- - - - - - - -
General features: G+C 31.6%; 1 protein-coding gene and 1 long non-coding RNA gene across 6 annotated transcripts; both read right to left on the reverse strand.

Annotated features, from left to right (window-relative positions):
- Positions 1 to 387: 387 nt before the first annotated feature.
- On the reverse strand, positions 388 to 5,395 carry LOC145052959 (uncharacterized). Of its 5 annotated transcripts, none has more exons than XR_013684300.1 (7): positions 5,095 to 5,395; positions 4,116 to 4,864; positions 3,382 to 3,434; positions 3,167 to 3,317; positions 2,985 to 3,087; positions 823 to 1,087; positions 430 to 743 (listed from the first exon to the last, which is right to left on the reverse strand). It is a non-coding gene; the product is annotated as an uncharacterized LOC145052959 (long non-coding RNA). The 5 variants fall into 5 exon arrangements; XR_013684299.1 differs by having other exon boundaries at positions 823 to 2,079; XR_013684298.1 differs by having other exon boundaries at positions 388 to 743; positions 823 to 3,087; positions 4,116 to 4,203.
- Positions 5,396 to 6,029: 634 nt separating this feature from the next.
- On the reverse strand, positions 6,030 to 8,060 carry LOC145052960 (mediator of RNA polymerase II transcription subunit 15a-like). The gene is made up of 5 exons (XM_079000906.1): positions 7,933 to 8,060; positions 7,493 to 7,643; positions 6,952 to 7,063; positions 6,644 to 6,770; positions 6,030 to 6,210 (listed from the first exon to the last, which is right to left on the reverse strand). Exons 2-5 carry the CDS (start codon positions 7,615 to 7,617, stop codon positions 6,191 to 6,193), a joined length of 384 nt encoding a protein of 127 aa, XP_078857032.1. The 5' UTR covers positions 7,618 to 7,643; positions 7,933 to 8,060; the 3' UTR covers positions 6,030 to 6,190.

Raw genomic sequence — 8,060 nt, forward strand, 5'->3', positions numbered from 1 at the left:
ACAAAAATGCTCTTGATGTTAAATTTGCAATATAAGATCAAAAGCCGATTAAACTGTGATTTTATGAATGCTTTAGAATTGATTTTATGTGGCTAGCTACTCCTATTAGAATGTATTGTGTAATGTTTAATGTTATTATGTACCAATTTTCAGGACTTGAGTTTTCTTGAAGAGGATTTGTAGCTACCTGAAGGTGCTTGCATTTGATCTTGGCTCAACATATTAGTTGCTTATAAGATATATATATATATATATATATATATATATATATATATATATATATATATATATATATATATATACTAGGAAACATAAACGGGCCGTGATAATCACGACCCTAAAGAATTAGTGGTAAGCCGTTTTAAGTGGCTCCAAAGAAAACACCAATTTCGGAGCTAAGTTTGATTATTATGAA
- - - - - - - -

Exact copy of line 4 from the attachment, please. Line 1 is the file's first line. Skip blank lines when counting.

- On the reverse strand, positions 388 to 5,395 carry LOC145052959 (uncharacterized). Of its 5 annotated transcripts, none has more exons than XR_013684300.1 (7): positions 5,095 to 5,395; positions 4,116 to 4,864; positions 3,382 to 3,434; positions 3,167 to 3,317; positions 2,985 to 3,087; positions 823 to 1,087; positions 430 to 743 (listed from the first exon to the last, which is right to left on the reverse strand). It is a non-coding gene; the product is annotated as an uncharacterized LOC145052959 (long non-coding RNA). The 5 variants fall into 5 exon arrangements; XR_013684299.1 differs by having other exon boundaries at positions 823 to 2,079; XR_013684298.1 differs by having other exon boundaries at positions 388 to 743; positions 823 to 3,087; positions 4,116 to 4,203.